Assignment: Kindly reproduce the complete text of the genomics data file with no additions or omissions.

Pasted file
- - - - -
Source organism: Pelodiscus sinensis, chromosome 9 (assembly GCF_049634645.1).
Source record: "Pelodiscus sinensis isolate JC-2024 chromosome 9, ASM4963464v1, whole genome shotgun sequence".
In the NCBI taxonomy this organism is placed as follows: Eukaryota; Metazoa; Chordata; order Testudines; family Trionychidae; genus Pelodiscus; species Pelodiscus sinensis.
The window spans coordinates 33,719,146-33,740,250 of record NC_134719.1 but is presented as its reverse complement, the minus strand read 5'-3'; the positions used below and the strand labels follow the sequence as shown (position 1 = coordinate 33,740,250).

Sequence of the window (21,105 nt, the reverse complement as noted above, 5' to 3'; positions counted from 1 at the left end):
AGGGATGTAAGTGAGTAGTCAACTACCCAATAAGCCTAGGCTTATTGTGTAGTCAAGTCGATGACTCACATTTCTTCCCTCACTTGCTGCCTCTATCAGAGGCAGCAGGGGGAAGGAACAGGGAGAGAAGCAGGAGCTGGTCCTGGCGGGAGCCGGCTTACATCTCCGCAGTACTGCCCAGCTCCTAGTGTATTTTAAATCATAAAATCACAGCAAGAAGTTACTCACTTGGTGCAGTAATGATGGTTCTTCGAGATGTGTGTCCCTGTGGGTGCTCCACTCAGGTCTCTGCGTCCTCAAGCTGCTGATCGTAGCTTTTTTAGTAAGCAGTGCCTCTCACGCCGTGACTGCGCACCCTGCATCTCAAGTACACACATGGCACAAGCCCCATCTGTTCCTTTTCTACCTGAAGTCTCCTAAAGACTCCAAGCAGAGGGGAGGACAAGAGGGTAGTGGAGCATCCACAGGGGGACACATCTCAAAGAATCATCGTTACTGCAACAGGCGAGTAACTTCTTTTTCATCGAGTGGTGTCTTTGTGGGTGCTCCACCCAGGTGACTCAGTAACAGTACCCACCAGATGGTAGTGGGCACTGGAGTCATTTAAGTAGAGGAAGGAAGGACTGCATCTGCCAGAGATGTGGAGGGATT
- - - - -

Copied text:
Source organism: Pelodiscus sinensis, chromosome 9 (assembly GCF_049634645.1).
Source record: "Pelodiscus sinensis isolate JC-2024 chromosome 9, ASM4963464v1, whole genome shotgun sequence".
In the NCBI taxonomy this organism is placed as follows: Eukaryota; Metazoa; Chordata; order Testudines; family Trionychidae; genus Pelodiscus; species Pelodiscus sinensis.
The window spans coordinates 33,719,146-33,740,250 of record NC_134719.1 but is presented as its reverse complement, the minus strand read 5'-3'; the positions used below and the strand labels follow the sequence as shown (position 1 = coordinate 33,740,250).

Sequence of the window (21,105 nt, the reverse complement as noted above, 5' to 3'; positions counted from 1 at the left end):
AGGGATGTAAGTGAGTAGTCAACTACCCAATAAGCCTAGGCTTATTGTGTAGTCAAGTCGATGACTCACATTTCTTCCCTCACTTGCTGCCTCTATCAGAGGCAGCAGGGGGAAGGAACAGGGAGAGAAGCAGGAGCTGGTCCTGGCGGGAGCCGGCTTACATCTCCGCAGTACTGCCCAGCTCCTAGTGTATTTTAAATCATAAAATCACAGCAAGAAGTTACTCACTTGGTGCAGTAATGATGGTTCTTCGAGATGTGTGTCCCTGTGGGTGCTCCACTCAGGTCTCTGCGTCCTCAAGCTGCTGATCGTAGCTTTTTTAGTAAGCAGTGCCTCTCACGCCGTGACTGCGCACCCTGCATCTCAAGTACACACATGGCACAAGCCCCATCTGTTCCTTTTCTACCTGAAGTCTCCTAAAGACTCCAAGCAGAGGGGAGGACAAGAGGGTAGTGGAGCATCCACAGGGGGACACATCTCAAAGAATCATCGTTACTGCAACAGGCGAGTAACTTCTTTTTCATCGAGTGGTGTCTTTGTGGGTGCTCCACCCAGGTGACTCAGTAACAGTACCCACCAGATGGTAGTGGGCACTGGAGTCATTTAAGTAGAGGAAGGAAGGACTGCATCTGCCAGAGATGTGGAGGGATT